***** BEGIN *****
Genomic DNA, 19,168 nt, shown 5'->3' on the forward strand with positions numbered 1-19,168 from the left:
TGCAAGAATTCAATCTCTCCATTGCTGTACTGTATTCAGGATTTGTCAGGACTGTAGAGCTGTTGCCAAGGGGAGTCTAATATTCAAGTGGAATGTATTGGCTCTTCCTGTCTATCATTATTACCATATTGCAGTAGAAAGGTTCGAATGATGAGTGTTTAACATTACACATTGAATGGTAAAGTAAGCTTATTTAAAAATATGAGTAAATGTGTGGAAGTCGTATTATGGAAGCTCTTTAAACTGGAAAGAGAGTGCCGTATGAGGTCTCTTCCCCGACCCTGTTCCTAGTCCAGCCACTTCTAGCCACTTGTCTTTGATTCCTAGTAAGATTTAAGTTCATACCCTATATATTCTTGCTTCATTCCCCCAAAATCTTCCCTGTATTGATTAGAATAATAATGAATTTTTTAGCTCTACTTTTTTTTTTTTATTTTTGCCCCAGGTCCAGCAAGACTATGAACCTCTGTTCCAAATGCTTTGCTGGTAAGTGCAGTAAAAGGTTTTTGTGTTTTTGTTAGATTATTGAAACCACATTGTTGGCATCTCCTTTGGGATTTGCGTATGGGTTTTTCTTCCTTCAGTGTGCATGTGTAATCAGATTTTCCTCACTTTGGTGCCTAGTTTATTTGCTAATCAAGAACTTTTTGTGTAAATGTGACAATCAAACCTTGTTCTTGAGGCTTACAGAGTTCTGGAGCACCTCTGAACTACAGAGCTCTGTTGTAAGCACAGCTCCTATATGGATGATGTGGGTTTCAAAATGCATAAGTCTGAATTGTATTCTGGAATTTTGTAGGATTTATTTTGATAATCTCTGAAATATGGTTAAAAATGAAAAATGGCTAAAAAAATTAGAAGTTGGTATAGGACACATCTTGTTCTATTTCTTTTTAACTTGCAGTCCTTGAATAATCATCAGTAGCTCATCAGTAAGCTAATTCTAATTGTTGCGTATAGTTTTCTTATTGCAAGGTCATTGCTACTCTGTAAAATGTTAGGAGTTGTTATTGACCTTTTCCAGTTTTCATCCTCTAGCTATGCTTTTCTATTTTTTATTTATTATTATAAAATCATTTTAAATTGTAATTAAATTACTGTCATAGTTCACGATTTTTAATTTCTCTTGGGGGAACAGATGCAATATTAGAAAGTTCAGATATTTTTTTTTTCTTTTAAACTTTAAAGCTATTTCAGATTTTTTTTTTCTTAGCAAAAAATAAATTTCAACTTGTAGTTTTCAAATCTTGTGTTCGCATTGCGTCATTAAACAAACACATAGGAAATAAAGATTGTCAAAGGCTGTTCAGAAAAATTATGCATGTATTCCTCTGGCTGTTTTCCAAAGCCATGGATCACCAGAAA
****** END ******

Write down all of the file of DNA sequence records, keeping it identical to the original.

Genomic DNA, 19,168 nt, shown 5'->3' on the forward strand with positions numbered 1-19,168 from the left:
TGCAAGAATTCAATCTCTCCATTGCTGTACTGTATTCAGGATTTGTCAGGACTGTAGAGCTGTTGCCAAGGGGAGTCTAATATTCAAGTGGAATGTATTGGCTCTTCCTGTCTATCATTATTACCATATTGCAGTAGAAAGGTTCGAATGATGAGTGTTTAACATTACACATTGAATGGTAAAGTAAGCTTATTTAAAAATATGAGTAAATGTGTGGAAGTCGTATTATGGAAGCTCTTTAAACTGGAAAGAGAGTGCCGTATGAGGTCTCTTCCCCGACCCTGTTCCTAGTCCAGCCACTTCTAGCCACTTGTCTTTGATTCCTAGTAAGATTTAAGTTCATACCCTATATATTCTTGCTTCATTCCCCCAAAATCTTCCCTGTATTGATTAGAATAATAATGAATTTTTTAGCTCTACTTTTTTTTTTTTATTTTTGCCCCAGGTCCAGCAAGACTATGAACCTCTGTTCCAAATGCTTTGCTGGTAAGTGCAGTAAAAGGTTTTTGTGTTTTTGTTAGATTATTGAAACCACATTGTTGGCATCTCCTTTGGGATTTGCGTATGGGTTTTTCTTCCTTCAGTGTGCATGTGTAATCAGATTTTCCTCACTTTGGTGCCTAGTTTATTTGCTAATCAAGAACTTTTTGTGTAAATGTGACAATCAAACCTTGTTCTTGAGGCTTACAGAGTTCTGGAGCACCTCTGAACTACAGAGCTCTGTTGTAAGCACAGCTCCTATATGGATGATGTGGGTTTCAAAATGCATAAGTCTGAATTGTATTCTGGAATTTTGTAGGATTTATTTTGATAATCTCTGAAATATGGTTAAAAATGAAAAATGGCTAAAAAAATTAGAAGTTGGTATAGGACACATCTTGTTCTATTTCTTTTTAACTTGCAGTCCTTGAATAATCATCAGTAGCTCATCAGTAAGCTAATTCTAATTGTTGCGTATAGTTTTCTTATTGCAAGGTCATTGCTACTCTGTAAAATGTTAGGAGTTGTTATTGACCTTTTCCAGTTTTCATCCTCTAGCTATGCTTTTCTATTTTTTATTTATTATTATAAAATCATTTTAAATTGTAATTAAATTACTGTCATAGTTCACGATTTTTAATTTCTCTTGGGGGAACAGATGCAATATTAGAAAGTTCAGATATTTTTTTTTTCTTTTAAACTTTAAAGCTATTTCAGATTTTTTTTTTCTTAGCAAAAAATAAATTTCAACTTGTAGTTTTCAAATCTTGTGTTCGCATTGCGTCATTAAACAAACACATAGGAAATAAAGATTGTCAAAGGCTGTTCAGAAAAATTATGCATGTATTCCTCTGGCTGTTTTCCAAAGCCATGGATCACCAGAAA